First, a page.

“The containment of Medicare costs, the way they’re going after it, is a double-edged sword,” said Ken Heller, president of Nutech Environmental Corp., a Denver company with nine employees. “Reducing payments to doctors and hospitals will encourage cost-shifting to small business.”
That has been the pattern in the wake of previous efforts to curtail Medicare spending. In 1993, for example, hospitals said they absorbed losses of 11 percent on treating Medicare beneficiaries and 7 percent on Medicaid patients, but made up the losses by charging private payers a 29 percent markup.
“We are likely to see health care premium increases back in the double digits as a result of this legislation,” said John Galles, president of National Small Business United, an advocacy group in Washington.
The yearly increase in employer health costs per employee reached 18.6 percent in 1988 and stayed above 10 percent for the next five years. But that trend reversed and costs actually fell in 1994, as medical inflation abated and employers moved more workers into lower-cost health plans, according to Foster Higgins, a benefits consulting firm.
Many corporate health care experts note that the Republican plan, after much internal debate, does not include strong financial incentives to encourage elderly people to switch to HMOs and other managed-care health plans.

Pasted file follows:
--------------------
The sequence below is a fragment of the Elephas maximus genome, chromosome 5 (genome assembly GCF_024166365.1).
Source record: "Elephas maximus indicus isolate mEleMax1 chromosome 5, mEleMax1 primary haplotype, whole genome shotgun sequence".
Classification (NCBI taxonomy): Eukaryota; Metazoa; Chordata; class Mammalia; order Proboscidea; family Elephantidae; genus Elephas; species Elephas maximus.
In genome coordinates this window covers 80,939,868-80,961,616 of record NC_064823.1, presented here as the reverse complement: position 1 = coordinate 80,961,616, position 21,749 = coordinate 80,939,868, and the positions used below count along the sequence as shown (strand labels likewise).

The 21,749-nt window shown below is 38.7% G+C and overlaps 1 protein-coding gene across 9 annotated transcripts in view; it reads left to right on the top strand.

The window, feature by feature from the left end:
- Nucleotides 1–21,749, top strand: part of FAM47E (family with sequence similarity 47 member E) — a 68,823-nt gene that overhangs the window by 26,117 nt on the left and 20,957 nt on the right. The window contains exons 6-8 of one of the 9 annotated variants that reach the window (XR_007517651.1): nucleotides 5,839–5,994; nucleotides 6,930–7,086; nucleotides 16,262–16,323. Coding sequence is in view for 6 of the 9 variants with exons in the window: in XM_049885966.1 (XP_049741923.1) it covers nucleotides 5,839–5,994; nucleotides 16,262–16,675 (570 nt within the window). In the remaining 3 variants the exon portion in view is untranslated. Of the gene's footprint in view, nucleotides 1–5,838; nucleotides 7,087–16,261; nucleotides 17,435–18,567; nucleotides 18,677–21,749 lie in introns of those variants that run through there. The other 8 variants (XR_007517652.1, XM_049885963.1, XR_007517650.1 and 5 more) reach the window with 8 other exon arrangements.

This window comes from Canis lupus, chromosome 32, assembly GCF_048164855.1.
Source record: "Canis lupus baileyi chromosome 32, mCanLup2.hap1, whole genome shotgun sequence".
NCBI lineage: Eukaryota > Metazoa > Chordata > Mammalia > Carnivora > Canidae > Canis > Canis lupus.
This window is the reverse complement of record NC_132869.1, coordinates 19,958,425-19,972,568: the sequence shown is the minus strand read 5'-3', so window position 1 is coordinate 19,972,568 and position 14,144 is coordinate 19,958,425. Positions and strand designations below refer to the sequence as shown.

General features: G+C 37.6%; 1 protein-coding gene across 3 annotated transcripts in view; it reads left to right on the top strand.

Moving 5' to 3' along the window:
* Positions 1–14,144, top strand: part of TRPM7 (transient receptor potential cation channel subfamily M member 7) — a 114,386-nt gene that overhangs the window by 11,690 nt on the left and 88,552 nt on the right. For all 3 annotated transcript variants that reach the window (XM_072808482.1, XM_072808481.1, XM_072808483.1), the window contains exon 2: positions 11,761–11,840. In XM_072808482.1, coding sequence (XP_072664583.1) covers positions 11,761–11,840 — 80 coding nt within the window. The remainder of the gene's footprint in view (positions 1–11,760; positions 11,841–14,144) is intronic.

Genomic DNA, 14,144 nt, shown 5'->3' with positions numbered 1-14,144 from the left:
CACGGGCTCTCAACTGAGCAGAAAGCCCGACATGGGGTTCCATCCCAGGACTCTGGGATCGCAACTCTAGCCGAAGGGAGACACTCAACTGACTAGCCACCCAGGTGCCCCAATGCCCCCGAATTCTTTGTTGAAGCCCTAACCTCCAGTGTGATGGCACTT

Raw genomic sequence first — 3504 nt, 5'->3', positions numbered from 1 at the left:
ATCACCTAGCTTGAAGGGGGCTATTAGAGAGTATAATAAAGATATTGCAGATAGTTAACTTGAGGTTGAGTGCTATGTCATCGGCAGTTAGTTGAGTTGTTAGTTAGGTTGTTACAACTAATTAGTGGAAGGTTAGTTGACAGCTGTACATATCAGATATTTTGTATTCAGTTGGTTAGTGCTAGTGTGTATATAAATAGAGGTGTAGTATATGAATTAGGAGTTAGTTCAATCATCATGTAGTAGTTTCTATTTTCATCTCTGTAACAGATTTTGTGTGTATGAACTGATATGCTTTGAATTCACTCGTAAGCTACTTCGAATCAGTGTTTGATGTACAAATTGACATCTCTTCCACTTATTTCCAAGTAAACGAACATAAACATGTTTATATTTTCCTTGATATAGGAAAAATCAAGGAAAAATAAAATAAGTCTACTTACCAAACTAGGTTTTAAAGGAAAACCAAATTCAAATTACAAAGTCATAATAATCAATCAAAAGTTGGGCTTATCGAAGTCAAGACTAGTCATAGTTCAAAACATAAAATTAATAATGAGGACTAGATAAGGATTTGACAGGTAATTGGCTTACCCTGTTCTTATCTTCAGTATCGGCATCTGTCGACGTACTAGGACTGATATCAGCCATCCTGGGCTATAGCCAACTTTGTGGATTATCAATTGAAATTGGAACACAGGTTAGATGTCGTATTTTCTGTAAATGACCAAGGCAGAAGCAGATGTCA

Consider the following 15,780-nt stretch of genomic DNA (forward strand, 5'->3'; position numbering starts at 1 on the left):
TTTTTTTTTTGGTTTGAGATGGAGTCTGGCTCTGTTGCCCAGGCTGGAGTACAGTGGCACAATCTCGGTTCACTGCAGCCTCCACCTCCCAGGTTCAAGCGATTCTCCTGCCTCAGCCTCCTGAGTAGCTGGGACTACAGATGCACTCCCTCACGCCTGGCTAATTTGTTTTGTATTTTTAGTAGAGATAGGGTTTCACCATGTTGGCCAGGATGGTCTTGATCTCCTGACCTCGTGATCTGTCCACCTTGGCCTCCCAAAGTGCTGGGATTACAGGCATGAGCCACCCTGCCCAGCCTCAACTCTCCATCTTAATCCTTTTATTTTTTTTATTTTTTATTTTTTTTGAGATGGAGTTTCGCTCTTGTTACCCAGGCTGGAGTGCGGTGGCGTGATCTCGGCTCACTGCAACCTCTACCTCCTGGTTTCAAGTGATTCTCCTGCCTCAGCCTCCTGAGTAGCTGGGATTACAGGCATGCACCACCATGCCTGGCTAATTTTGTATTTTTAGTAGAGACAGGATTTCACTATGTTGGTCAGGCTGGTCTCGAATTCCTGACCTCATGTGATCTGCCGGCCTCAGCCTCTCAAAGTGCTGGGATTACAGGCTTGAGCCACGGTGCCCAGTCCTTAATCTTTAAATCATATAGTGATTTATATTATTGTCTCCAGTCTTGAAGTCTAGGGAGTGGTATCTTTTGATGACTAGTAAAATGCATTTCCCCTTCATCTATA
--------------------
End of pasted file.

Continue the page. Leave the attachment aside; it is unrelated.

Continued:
“Unless Congress gives Medicare patients an incentive to move from fee-for-service to more cost-efficient managed care, the patients won’t make the move and that will under-cut efforts at reform,” said Jack Stair, a senior consultant with E.I. du Pont de Nemours, who studied the issue for the Financial Executives Institute, a business advocacy group.
Cole Tremain, a vice president of LTV Corp., the big steel maker, said the Medicare cutbacks were “not being matched by reduced benefits or increased costs to retirees in higher deductibles or co-payments” that might make people think twice before visiting a doctor.
Employees who are still working will come under renewed pressure from their companies to move into health maintenance organizations and other managed-care health plans. And many experts say that traditional fee-for-service health plans will lose even more members.
For some procedures, LTV already pays about 50 percent more, on average, than Medicare. For example, LTV pays $33,519 for a coronary bypass with catheterization, while Medicare pays $21,455, Tremain said. By one estimate, with the projected impact of cost-shifting, the same procedure could cost the company $34,693 seven years from now.
“Our real concern is that Congress not make an already serious problem into one that would be a grave issue for American industry,” Tremain said.